Privacy is a huge issue in this age of Ubiquitous Computing, there’s no doubt about that. Brendon Lynch has cited that “part of the solution is that we need to bridge offline and online identities in some way,” as “trust is needed online. There is a degree of trust offline among the parties. So you want to be able to reuse that trust online but not in a way that breaks privacy.”
“We do a lot of research with all audiences,” says Lynch, “and one of the things that we find is that people are more concerned about things where there are tangible consequences to them as individuals.”
The majority who you ask will argue how uncomfortable they are with these humongous companies trading their information like sweets in the playground, and who blames them? We’d all agree that “there’s a need for rethinking and thinking deeply around how identity is dealt with online,” Lynch points out, “In certain situations you want high assurance and strong authentication – for example, healthcare, when it moves online.” Chief privacy officer at Microsoft is one of the hardest jobs in the industry. For a company as large and all encompassing as Microsoft, there’s no end to the issues you encounter with privacy.
Lynch, the CPO for Microsoft has indeed been talking in his soft Kiwi drawl about the company’s privacy principles and answering questions about the growing issues around more recent developments like cloud computing. Lynch says that as he surveys the landscape he sees a number of growing trends about the landscape that will affect the way consumers and technology providers think about privacy.
Ubiquitous computing is no doubt a tough sell to consumers. The technology is complicated and rather difficult to understand. Yet what many don’t realise is that this is already a reality in some form for them. If they have a device such as a laptop, tablet, smartphone or something else–with them at all times. Data is available constantly and in virtually any form the user desires. Yes, indeed we all understand how useful that is, yet it’s a cause for concern for somebody who is trying to protect user privacy and at the same time protect Microsoft from potential privacy mishaps, it can be a major challenge. However, as computing continues to evolve and progress from being based on devices to being absolutely autonomous, the issues are going to rocket. Google Glass offers and indication of direction to our future, and there’s much more to come.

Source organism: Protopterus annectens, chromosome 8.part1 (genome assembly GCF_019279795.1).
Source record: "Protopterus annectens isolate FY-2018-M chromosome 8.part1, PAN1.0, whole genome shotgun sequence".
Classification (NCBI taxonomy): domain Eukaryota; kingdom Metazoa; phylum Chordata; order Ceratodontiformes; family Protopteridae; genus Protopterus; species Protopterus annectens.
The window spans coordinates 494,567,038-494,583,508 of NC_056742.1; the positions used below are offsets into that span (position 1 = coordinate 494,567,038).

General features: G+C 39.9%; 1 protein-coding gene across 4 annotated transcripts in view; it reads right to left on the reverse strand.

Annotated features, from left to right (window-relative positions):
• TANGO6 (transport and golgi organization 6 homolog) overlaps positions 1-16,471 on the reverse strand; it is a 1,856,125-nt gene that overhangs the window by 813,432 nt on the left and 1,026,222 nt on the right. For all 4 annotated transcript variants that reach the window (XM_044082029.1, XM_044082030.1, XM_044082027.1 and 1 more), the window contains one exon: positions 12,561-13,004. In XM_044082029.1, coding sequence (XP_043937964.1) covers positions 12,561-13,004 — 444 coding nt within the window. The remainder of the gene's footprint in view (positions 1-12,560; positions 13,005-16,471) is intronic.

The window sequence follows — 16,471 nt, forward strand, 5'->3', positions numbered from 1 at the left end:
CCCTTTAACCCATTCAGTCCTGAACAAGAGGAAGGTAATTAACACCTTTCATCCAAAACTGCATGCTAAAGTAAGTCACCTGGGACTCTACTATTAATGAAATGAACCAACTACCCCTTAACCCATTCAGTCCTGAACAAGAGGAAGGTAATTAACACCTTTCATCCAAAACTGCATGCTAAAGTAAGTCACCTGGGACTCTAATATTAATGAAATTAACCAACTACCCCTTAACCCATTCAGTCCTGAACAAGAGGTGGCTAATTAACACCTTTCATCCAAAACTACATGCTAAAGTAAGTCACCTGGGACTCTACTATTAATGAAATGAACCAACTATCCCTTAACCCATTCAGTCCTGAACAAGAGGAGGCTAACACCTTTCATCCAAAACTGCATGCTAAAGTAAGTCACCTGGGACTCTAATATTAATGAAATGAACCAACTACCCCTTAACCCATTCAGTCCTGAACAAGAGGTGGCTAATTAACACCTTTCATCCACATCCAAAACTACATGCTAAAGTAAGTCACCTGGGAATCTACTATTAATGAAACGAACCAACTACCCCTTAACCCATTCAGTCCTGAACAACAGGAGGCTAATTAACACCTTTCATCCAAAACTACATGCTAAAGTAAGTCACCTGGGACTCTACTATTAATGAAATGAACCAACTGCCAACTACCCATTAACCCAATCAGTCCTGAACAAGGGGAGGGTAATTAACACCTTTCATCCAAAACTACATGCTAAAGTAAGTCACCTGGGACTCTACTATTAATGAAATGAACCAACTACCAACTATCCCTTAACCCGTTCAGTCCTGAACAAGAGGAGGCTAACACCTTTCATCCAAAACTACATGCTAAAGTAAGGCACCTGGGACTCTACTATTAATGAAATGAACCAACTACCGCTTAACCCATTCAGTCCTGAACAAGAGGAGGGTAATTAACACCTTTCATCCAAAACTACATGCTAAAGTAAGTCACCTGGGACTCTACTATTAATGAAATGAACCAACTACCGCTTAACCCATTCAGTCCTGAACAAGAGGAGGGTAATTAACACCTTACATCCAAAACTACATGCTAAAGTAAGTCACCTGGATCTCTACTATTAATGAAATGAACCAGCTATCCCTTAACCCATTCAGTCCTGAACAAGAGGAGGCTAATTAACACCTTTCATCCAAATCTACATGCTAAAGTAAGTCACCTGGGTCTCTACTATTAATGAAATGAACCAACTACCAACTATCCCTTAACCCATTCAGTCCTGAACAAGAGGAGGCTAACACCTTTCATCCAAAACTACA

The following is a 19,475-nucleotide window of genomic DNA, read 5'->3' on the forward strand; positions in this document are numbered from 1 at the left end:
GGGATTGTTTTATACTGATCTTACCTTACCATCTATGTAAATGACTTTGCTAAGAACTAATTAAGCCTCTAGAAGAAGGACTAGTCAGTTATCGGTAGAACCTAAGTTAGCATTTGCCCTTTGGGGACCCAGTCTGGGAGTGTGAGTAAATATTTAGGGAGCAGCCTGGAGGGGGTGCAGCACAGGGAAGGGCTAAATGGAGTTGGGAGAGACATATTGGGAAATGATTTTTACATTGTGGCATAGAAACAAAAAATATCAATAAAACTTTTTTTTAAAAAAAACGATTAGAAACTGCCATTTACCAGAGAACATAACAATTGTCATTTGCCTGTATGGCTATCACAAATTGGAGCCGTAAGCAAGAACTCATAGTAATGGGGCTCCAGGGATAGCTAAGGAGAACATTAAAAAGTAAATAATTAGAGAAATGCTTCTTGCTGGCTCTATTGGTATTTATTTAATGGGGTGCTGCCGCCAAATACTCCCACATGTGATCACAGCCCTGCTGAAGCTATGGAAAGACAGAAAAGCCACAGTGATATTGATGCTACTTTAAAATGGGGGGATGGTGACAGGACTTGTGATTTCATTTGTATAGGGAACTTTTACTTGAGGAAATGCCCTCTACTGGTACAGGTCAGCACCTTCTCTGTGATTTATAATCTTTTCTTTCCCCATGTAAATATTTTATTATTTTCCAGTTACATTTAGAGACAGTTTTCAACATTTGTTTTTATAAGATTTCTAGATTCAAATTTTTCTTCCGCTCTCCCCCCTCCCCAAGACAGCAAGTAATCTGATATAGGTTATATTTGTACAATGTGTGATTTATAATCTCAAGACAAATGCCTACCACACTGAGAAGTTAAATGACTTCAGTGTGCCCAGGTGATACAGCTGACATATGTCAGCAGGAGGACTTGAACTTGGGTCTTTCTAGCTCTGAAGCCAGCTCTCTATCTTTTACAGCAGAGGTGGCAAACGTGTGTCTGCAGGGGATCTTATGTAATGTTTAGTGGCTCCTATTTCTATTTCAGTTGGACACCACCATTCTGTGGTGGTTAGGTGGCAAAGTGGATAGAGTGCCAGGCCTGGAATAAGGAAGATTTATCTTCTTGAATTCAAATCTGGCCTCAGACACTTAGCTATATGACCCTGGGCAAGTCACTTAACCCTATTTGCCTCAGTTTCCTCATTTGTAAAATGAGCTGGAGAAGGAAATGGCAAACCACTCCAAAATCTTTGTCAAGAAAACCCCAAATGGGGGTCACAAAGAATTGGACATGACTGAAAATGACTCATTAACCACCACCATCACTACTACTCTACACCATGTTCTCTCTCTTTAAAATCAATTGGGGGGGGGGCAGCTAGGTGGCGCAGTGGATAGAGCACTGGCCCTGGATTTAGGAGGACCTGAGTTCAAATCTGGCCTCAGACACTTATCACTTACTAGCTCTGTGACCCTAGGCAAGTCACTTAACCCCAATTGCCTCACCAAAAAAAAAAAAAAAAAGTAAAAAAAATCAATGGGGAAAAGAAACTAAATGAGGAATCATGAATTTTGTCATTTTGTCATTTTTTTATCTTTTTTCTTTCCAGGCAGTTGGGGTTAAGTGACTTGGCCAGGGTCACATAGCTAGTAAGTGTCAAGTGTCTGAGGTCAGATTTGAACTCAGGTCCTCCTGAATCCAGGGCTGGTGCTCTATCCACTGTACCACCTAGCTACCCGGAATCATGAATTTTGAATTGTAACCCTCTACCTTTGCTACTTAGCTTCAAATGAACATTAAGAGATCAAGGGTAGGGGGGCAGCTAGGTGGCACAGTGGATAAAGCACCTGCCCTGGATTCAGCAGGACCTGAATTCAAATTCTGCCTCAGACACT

“There is a shift with computing moving away from just one or two platforms and toward the so-called Internet of things,” Lynch said when discussing how as personal data belongs on virtually any device, it will affect privacy: “That’s going to involve a different kind of thinking.”
Many things are controllable for users now by a choice on their browsers or applications. For example, ~ you can block analytics and have a certain control over cookies in your browsers, also apps on android and iphone give users the ability to enable or disable location services to help prevent tracking. But where Lynch is concerned is how will these systems work where there’s no browser or app system in the future? Also, a major challenge for Brendon Lynch is the growing revolution of cloud computing and data that is available on user privacy. Microsoft have put him in charge of Office 365 and many more recent cloud projects at Microsoft with the aim for privacy to be considered as a large part of the process. Development in attitude? Absolutely. Pitch your tent back to a decade ago when privacy was a mere afterthought at most. Since there have been calls for government intervention and regulation to control and drive privacy protections as technology becomes entangled in every aspect of users’ lives, Brendon Lynch believes that is something that he thinks could be a difficult route for people to take.
“Legislation will always lag technology,” he said. “We believe a baseline of legislation is necessary, but we strongly believe in self-regulation of industry.” – “I see job security for privacy people.”